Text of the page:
School Attendance and Health on the Rise with Hawai’i Keiki Program
- Collaboration is Key Collaboration between the University of Hawai’i, Kapi’olani Community College, and the Department of Education was key in convincing school principals of the program’s potential. Pooling resources allowed the Hawai’i Keiki team to create the most effective program possible.
- Use the Latest Technology The electronic health record system created a more comprehensive and accessible way for school nurses and school health assistants to keep student records. Being able to access a student’s full health record at the touch of a button saves valuable time and resources and provides continuity of care.
- Harness the Power of Data Tracking student health data provides impact data and helps decision makers plan ahead. It also allows the Department of Education and state health department to predict and prepare for outbreaks and seasonal health concerns.
The Hawai’i Department of Education (DOE) teamed up with the University of Hawai’i at Mānoa to create Hawai’i Keiki (children) a program aimed at improving student health, reducing absenteeism, and increasing health equity. Since its inception in 2014, the program has opened five SBHCs and implemented a statewide electronic health record system. In the next few years, they plan to open more SBHCs and expand services provided at all centers to include administration of dental sealants for younger children an intervention recommended by the CPSTF to prevent cavities and maintain good dental health.
Hawai’i Keiki decision makers have turned to The Community Guide to find the latest evidence-based recommendations from the CPSTF. “The Community Guide is something that guides us and sets our strategic directions,” said Dr. Mary Boland, dean of the School of Nursing and Dental Hygiene, University of Hawai’i at Mānoa.
Catering to the Keiki
In 2014, a team of leaders from Hawai’i schools went to a conference in Cincinnati to learn how other states handled health disparities and absenteeism. What they learned inspired them to create Hawai’i Keiki, integrate more nurses into schools, and establish SBHC programs to provide screening, direct services, and continuity of care. “This was an opportunity for nursing to lead in creating change,” Dr. Boland said. “Out of that came the idea of using nurse practitioners, because of convenience and resources available.”
In 2016, fifteen recently-graduated nurse practitioners were assigned to work in schools with especially high absentee rates. In addition to providing treatment for acute conditions and illnesses, the nurses provided screenings and preventive treatment. Within three years, Hawai’i Keiki established SBHCs at five of the schools where nurses were assigned.
The Power of Partnerships
To strengthen the program and increase the selection of nurse practitioners, the DOE and University of Hawai’i at Mānoa enlisted Kapi’olani Community College to adjust their training for school health assistants to work alongside nurses in the new SBHCs. Both nursing schools saw an opportunity to serve the community while providing hands-on experience for students in their nursing and school health assistant programs. When the nurses and assistants trained locally, they were more prepared for some of the island state’s specific health problems, such as uku (lice) outbreaks and skin conditions due to humidity. “It’s been a tremendous way to expand services and help [nursing] students see health equity in a way they can’t in the classroom,” Dr. Boland said.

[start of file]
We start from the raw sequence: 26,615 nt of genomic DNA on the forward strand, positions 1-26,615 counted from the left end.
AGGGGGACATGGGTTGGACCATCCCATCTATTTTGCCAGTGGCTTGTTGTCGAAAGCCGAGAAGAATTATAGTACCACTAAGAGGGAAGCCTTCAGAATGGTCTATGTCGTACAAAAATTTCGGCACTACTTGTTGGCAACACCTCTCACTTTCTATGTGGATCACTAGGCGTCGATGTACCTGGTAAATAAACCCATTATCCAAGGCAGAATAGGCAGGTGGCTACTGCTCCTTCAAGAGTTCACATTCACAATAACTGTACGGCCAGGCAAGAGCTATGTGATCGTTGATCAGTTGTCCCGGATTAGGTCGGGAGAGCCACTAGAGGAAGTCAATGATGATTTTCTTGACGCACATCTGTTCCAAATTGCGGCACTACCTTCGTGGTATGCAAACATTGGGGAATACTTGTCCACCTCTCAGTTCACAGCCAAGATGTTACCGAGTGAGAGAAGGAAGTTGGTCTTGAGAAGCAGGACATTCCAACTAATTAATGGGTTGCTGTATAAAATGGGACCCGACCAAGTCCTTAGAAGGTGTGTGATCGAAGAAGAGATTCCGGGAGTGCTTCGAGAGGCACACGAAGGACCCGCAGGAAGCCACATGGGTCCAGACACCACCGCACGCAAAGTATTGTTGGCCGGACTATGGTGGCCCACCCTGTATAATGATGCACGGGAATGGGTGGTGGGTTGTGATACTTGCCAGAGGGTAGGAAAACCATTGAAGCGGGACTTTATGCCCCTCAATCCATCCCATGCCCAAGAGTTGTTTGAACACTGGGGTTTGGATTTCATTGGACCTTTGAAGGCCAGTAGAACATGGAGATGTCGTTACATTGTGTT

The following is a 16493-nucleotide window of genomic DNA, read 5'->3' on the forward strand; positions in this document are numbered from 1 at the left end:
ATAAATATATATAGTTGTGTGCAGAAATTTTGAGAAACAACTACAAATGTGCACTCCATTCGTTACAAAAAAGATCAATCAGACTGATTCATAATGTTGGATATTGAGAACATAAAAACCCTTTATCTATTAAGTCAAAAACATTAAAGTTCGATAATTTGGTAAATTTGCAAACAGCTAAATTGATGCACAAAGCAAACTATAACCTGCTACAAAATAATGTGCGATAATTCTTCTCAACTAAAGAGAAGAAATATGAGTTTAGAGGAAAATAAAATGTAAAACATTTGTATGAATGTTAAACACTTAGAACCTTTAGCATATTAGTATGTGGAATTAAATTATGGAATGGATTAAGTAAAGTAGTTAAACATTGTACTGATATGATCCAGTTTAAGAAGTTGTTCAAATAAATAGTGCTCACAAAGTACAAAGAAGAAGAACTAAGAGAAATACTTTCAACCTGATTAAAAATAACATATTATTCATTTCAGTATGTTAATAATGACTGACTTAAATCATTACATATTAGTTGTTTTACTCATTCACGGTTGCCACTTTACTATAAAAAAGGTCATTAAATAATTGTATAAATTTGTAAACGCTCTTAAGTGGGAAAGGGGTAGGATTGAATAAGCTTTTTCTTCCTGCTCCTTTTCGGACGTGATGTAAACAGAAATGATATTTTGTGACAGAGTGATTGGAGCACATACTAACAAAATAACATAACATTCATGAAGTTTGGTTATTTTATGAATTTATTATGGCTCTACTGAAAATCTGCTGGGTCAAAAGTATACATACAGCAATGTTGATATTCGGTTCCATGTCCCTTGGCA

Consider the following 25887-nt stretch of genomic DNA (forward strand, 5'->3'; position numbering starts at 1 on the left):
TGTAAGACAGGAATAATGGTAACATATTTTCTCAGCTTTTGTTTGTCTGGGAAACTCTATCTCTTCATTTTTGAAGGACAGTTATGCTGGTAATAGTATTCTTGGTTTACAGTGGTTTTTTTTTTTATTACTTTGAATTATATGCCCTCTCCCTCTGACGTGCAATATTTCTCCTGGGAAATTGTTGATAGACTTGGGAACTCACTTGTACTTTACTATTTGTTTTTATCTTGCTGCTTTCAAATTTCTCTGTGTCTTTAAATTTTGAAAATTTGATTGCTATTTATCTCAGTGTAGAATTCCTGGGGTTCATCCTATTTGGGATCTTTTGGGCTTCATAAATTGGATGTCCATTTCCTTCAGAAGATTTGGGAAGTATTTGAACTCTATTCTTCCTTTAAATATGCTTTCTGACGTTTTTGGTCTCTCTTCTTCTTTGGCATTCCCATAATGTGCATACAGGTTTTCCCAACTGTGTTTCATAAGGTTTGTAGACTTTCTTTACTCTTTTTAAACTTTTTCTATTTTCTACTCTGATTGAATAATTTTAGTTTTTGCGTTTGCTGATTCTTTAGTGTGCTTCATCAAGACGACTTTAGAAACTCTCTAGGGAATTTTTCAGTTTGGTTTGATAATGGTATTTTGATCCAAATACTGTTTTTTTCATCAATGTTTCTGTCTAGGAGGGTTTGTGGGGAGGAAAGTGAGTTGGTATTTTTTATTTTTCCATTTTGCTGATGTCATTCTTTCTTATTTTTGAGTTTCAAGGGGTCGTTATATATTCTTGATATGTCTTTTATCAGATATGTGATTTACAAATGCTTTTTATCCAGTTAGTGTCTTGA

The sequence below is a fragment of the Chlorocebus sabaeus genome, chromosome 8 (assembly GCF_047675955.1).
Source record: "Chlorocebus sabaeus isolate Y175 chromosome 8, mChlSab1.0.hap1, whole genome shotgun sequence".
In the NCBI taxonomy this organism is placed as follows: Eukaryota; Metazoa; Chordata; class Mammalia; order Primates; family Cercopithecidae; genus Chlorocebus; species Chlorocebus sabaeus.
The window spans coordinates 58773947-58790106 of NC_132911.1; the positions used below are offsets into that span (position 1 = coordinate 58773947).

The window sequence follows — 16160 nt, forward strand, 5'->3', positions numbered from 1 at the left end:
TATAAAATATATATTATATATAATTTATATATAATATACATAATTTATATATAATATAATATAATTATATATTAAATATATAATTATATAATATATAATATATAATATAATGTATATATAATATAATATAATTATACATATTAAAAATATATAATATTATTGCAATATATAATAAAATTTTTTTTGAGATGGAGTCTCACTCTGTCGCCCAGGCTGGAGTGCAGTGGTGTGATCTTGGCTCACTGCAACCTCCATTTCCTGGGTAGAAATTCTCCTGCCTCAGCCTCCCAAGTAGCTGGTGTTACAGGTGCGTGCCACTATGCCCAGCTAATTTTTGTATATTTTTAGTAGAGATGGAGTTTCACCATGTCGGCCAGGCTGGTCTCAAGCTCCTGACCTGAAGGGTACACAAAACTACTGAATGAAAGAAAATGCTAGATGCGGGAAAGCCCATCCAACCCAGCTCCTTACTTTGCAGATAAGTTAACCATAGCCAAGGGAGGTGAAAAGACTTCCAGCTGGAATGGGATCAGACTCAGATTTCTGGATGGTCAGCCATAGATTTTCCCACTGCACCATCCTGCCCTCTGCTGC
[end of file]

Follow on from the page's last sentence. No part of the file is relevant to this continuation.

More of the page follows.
The involvement of the University of Hawai’i at Mānoa added credibility when appealing to decision makers, especially school principals who weren’t sold on the idea. Carrying the prestige of the university, the Hawai’i Keiki team was able to enlist support using data and anecdotes from the first few SBHCs developed. “It’s difficult to convince people using just numbers,” Dr. Boland explained. “You have to share the stories of kids to convince people.”
Tracking Data and Moving Forward
While personal stories increased interest in developing new intervention strategies, data helped people understand the potentially larger public health implications. As a part of their SBHC program, Hawai’i Keiki implemented an e-school health records system. They trained staff from 256 schools across the state to manage and report student health data to the Hawai’i State Department of Education and Department of Health. Data have been used to facilitate patient care and evaluate health trends that can help public health officials predict and prepare for future health concerns.
The tracking system serves as a single repository for the state’s public school student health records. The system tracks and reports the amount of time students spend in the health room, how often students are sent home, and certain health trends. This data follows students as they move to different schools within the state education system.
Implementing the tracking system and creating the SBHCs has already had a major impact on absenteeism. Before the health centers were established, 90% of students with illnesses or injuries were sent home, whereas now 90% are sent back to class following appropriate treatment. Collecting data has been valuable for the health centers, and it has kept educators and administrators informed about the program’s impact. With limited resources available to them, schools need to see the value in these programs.
In light of the program’s successes, Hawai’i Keiki is expanding in 2019. They are opening four new SBHCs with additional staff and services, piloting a weekly after-school clinic for teachers and staff, and instituting a grant-funded telehealth program that connects SBHC providers with pediatric specialists. As Hawai’i Keiki continues to grow, the medical and education professionals in charge will continue to use relevant CPSTF recommended strategies and interventions.